Rocket seems like a really impressive piece of work.
Yet, I decided against using it when I looked it a while ago due to all the rocketry references. The cognitive overhead of translating between punny rocketry names to their actual concepts just became too much, especially while trying to learn. You don’t “start” the “server”; you “launch” the “rocket”. You don’t have “middleware”; you have “fairings” (an analogy which I don’t really understand even with the knowledge of what a middleware is and what a fairing is). You end up with really weird nonsensical combinations of words, for example you have the “shield fairing” instead of the “security middleware”. Instead of your server being up and ready for incoming connections, your “rocket” is in “orbit”.
I assume Rocket is great for a lot of people. I may even come back to it at some point. But I don’t think it’s doing itself any favors in terms of learnability with these terms.
This pretty much made me never understand homebrew in depth. I’ll do it one day if I have to, but between kegs, bottles, tapping, … I lost interest in it apart from a being a tool I can’t avoid.
I 100% agree. I sometimes read “how to install X with Homebrew” guides, and I feel completely helpless when they ask me to pour a bottle, tap a keg and brew a cask or whatever. I usually prefer to actually understand the commands I’m running, but Homebrew reduces me to blindly copy/pasting into the terminal because I literally don’t even understand the words used by the commands.
It’s a bit similar with Python’s wheels and eggs, but at least pip uses normal verbs with weird nouns rather than punny themed verbs and nouns.
Happy macports user here, maybe give it a try
I find MacPorts is a lot more tasteful/better mouthfeel, but some of the packages aren’t as well maintained, unfortunately.
The things I depend on work pretty well, but I know what you mean. I have also contributed some patches and the process is okay, but the TCL based language is def. a strange thing to work with
I couldn’t agree more! I worked for a company that had an internal tool with names like that and it was obnoxious. I didn’t work on the tool, I just had to use it occasionally, and every time I did, I needed to re-learn which terms mapped to which concepts. Barf.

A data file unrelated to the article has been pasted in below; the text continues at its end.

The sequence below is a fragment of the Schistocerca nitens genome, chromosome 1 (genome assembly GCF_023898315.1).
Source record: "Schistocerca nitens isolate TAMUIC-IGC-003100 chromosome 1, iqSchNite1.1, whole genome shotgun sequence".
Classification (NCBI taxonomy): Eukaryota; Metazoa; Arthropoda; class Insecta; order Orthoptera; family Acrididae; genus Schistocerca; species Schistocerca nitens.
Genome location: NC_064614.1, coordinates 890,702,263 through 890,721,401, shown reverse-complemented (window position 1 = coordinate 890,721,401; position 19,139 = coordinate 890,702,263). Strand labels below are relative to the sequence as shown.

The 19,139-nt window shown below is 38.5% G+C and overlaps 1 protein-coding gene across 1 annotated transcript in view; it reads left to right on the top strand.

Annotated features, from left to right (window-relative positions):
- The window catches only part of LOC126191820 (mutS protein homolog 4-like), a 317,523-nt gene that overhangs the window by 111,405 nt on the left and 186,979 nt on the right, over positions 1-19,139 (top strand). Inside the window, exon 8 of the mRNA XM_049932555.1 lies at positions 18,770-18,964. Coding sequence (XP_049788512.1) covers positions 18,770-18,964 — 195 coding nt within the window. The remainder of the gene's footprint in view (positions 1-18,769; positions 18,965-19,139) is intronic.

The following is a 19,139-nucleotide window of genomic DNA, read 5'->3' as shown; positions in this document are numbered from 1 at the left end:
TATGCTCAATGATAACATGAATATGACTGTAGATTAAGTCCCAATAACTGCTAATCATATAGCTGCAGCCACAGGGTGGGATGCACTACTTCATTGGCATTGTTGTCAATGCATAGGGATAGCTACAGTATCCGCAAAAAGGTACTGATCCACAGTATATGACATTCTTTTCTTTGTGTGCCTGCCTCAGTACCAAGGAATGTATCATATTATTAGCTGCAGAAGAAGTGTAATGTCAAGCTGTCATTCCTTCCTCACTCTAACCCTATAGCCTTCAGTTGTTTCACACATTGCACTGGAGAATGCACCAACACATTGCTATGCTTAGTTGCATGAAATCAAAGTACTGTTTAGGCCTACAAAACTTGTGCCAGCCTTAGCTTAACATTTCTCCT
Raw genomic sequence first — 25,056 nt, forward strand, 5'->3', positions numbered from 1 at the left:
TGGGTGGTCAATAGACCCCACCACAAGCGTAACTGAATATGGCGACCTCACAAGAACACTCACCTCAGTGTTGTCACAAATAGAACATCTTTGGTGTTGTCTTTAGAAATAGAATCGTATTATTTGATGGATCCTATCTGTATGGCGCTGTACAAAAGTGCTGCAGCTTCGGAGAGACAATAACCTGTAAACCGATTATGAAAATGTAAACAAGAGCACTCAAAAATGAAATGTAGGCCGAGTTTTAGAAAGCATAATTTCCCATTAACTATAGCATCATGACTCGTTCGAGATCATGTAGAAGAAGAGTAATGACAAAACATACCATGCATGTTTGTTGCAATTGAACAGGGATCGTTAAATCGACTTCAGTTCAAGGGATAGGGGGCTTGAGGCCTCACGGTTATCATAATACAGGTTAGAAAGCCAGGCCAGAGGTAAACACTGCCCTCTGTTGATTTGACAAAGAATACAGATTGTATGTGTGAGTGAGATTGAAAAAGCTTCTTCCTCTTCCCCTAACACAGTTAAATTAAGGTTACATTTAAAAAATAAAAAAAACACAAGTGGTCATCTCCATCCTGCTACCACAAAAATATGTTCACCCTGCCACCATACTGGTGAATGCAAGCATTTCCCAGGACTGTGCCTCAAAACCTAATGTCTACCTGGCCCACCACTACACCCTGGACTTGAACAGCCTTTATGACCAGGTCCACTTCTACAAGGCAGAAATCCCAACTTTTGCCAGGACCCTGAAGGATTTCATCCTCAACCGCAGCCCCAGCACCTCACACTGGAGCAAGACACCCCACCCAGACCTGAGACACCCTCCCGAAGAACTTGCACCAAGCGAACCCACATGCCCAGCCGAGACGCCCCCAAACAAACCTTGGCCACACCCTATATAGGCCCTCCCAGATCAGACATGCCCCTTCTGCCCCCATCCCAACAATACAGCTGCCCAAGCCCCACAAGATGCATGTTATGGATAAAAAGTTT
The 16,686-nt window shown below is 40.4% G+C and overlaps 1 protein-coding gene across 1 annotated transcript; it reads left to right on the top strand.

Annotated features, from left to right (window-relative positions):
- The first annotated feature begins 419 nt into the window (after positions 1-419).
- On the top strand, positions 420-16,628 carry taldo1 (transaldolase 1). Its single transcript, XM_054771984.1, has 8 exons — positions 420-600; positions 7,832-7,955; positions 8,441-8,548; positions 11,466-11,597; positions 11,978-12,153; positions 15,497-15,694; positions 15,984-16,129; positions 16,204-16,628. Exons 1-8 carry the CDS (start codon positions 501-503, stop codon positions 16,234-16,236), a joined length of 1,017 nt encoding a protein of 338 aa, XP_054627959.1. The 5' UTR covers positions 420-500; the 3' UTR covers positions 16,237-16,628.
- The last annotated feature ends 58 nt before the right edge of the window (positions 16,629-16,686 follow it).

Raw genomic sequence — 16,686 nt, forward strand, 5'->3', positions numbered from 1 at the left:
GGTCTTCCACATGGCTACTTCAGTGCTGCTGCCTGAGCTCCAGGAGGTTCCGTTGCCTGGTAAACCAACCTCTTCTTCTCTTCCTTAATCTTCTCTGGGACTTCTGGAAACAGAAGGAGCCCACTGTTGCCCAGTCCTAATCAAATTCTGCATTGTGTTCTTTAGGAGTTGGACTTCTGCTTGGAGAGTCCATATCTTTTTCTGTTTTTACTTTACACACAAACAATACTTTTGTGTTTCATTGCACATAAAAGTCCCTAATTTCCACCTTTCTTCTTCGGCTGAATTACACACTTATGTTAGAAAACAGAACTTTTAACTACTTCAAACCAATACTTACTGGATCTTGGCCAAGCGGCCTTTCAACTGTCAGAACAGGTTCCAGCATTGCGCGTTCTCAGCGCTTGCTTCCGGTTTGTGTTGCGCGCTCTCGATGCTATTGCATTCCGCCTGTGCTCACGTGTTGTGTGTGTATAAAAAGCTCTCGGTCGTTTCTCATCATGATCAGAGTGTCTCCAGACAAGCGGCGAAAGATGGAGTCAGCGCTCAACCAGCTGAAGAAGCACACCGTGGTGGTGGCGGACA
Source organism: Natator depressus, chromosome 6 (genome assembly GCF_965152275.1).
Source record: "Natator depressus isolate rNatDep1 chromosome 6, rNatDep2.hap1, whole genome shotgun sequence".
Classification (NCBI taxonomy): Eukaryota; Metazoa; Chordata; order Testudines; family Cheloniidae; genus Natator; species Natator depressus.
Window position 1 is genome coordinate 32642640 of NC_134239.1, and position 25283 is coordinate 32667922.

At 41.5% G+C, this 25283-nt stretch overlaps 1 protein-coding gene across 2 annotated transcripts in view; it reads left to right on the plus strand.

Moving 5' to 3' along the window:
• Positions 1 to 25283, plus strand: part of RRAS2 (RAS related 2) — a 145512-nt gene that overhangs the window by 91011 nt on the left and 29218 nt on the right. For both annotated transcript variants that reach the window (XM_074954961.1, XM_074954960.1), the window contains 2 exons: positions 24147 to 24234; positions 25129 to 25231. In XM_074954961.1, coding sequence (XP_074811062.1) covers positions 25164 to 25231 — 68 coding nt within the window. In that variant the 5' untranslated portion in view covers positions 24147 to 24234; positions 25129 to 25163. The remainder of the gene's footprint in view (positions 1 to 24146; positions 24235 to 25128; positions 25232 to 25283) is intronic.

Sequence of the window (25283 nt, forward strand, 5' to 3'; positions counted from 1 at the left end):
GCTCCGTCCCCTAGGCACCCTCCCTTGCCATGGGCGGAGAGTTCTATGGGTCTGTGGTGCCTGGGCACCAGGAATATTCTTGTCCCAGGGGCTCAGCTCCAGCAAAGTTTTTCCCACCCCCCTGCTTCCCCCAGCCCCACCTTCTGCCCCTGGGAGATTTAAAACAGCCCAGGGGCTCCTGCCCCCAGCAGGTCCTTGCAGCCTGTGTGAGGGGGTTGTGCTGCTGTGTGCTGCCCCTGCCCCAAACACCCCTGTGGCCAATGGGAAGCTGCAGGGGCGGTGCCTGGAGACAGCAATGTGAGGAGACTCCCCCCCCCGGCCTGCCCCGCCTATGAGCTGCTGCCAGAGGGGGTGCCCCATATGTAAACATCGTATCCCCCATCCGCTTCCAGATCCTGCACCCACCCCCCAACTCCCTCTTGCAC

The problem with inside jokes is that they’re only funny to insiders. This is much the same.
If there are cargo and crates, why not rockets and fairings? I lost count to the number of times I mis-typed “crate” as “create”.
I always wonder if whoever came up with the cargo/crate terminology in retrospect think this probably caused more unnecessary confusion (and mis-typing) than it’s worth and more traditional terminology, such as package instead of crate and something like rustp (for Rust package manager, by analogy with rustc) instead of cargo, would have been a better (if boring) way to do it?
I get your point, but in using cargo the actual only thing I needed to remember was “crate is the word for module/package”. That’s hardly a fair comparison.
Thankfully it’s cargo run and not cargo load or anything like that.
Agreed. It’s cute, but painful. I do hope they rethink their terminology.
Rocket is definitely my favorite rust web framework. It’s super easy to get started with and I find that it’s a very productive environment for building APIs and web app backends. I love the batteries-included database support, their good support of types for routes, their middleware system (“fairings”), and pretty much everything else about the framework.
Its recent addition of support for async was the only thing missing for me to go back to using it as my first choice. A few things with that still feel a bit clunky like using a blocking database client from a non-blocking route, but that’s more a problem with the rust async/blocking clash and the fact that the database ORM I normally use (diesel) doesn’t support async.
I highly recommend Rocket to anyone looking to build APIs or web application backends in Rust.
I always read interesting articles to start my day. Today, I am very surprised that my name is on the article. 🤯
Thanks for the credit.
Rocket is impressive but it always feels a bit too heavyweight and opinionated to me. I tend to use warp, which isn’t perfect but fits better with how I like to structure web applications.
Well-written, informative article. Thanks.